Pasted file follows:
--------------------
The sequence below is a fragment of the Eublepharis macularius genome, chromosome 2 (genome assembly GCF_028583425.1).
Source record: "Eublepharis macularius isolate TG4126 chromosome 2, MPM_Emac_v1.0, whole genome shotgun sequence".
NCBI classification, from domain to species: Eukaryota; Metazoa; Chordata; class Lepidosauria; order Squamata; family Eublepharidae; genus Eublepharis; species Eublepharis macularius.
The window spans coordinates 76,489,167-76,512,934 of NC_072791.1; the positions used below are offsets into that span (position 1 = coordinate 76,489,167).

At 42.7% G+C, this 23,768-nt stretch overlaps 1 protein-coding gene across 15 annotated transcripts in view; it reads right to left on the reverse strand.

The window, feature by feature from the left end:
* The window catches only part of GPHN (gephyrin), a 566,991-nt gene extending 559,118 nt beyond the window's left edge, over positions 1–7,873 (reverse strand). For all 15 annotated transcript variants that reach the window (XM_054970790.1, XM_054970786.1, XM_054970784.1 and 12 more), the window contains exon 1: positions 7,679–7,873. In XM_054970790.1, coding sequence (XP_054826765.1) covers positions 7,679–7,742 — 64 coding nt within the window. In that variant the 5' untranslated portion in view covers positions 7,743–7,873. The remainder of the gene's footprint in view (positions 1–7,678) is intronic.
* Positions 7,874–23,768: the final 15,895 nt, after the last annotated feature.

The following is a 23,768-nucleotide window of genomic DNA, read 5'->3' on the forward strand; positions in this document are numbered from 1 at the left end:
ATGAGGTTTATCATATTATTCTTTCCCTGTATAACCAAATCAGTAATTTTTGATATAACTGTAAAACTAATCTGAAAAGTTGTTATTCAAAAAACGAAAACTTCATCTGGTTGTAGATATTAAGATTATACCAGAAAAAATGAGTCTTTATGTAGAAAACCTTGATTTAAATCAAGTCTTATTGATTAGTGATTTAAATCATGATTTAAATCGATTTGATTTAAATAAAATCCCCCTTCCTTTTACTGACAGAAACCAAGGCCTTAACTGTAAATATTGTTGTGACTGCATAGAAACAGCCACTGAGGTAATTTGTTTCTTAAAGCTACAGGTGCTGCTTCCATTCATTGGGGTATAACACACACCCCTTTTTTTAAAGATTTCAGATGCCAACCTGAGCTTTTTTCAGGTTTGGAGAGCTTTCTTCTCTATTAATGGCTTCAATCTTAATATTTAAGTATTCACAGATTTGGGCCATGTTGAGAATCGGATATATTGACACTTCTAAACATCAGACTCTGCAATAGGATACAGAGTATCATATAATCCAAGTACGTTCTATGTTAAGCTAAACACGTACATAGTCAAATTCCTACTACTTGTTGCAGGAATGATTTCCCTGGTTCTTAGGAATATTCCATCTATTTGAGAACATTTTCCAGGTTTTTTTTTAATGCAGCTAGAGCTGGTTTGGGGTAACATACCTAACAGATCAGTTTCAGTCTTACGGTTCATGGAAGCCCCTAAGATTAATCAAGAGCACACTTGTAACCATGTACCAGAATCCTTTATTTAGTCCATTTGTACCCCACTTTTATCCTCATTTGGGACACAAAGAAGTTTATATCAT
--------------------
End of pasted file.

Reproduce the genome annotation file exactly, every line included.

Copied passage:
The sequence below is a fragment of the Eublepharis macularius genome, chromosome 2 (genome assembly GCF_028583425.1).
Source record: "Eublepharis macularius isolate TG4126 chromosome 2, MPM_Emac_v1.0, whole genome shotgun sequence".
NCBI classification, from domain to species: Eukaryota; Metazoa; Chordata; class Lepidosauria; order Squamata; family Eublepharidae; genus Eublepharis; species Eublepharis macularius.
The window spans coordinates 76,489,167-76,512,934 of NC_072791.1; the positions used below are offsets into that span (position 1 = coordinate 76,489,167).

At 42.7% G+C, this 23,768-nt stretch overlaps 1 protein-coding gene across 15 annotated transcripts in view; it reads right to left on the reverse strand.

The window, feature by feature from the left end:
* The window catches only part of GPHN (gephyrin), a 566,991-nt gene extending 559,118 nt beyond the window's left edge, over positions 1–7,873 (reverse strand). For all 15 annotated transcript variants that reach the window (XM_054970790.1, XM_054970786.1, XM_054970784.1 and 12 more), the window contains exon 1: positions 7,679–7,873. In XM_054970790.1, coding sequence (XP_054826765.1) covers positions 7,679–7,742 — 64 coding nt within the window. In that variant the 5' untranslated portion in view covers positions 7,743–7,873. The remainder of the gene's footprint in view (positions 1–7,678) is intronic.
* Positions 7,874–23,768: the final 15,895 nt, after the last annotated feature.

The following is a 23,768-nucleotide window of genomic DNA, read 5'->3' on the forward strand; positions in this document are numbered from 1 at the left end:
ATGAGGTTTATCATATTATTCTTTCCCTGTATAACCAAATCAGTAATTTTTGATATAACTGTAAAACTAATCTGAAAAGTTGTTATTCAAAAAACGAAAACTTCATCTGGTTGTAGATATTAAGATTATACCAGAAAAAATGAGTCTTTATGTAGAAAACCTTGATTTAAATCAAGTCTTATTGATTAGTGATTTAAATCATGATTTAAATCGATTTGATTTAAATAAAATCCCCCTTCCTTTTACTGACAGAAACCAAGGCCTTAACTGTAAATATTGTTGTGACTGCATAGAAACAGCCACTGAGGTAATTTGTTTCTTAAAGCTACAGGTGCTGCTTCCATTCATTGGGGTATAACACACACCCCTTTTTTTAAAGATTTCAGATGCCAACCTGAGCTTTTTTCAGGTTTGGAGAGCTTTCTTCTCTATTAATGGCTTCAATCTTAATATTTAAGTATTCACAGATTTGGGCCATGTTGAGAATCGGATATATTGACACTTCTAAACATCAGACTCTGCAATAGGATACAGAGTATCATATAATCCAAGTACGTTCTATGTTAAGCTAAACACGTACATAGTCAAATTCCTACTACTTGTTGCAGGAATGATTTCCCTGGTTCTTAGGAATATTCCATCTATTTGAGAACATTTTCCAGGTTTTTTTTTAATGCAGCTAGAGCTGGTTTGGGGTAACATACCTAACAGATCAGTTTCAGTCTTACGGTTCATGGAAGCCCCTAAGATTAATCAAGAGCACACTTGTAACCATGTACCAGAATCCTTTATTTAGTCCATTTGTACCCCACTTTTATCCTCATTTGGGACACAAAGAAGTTTATATCAT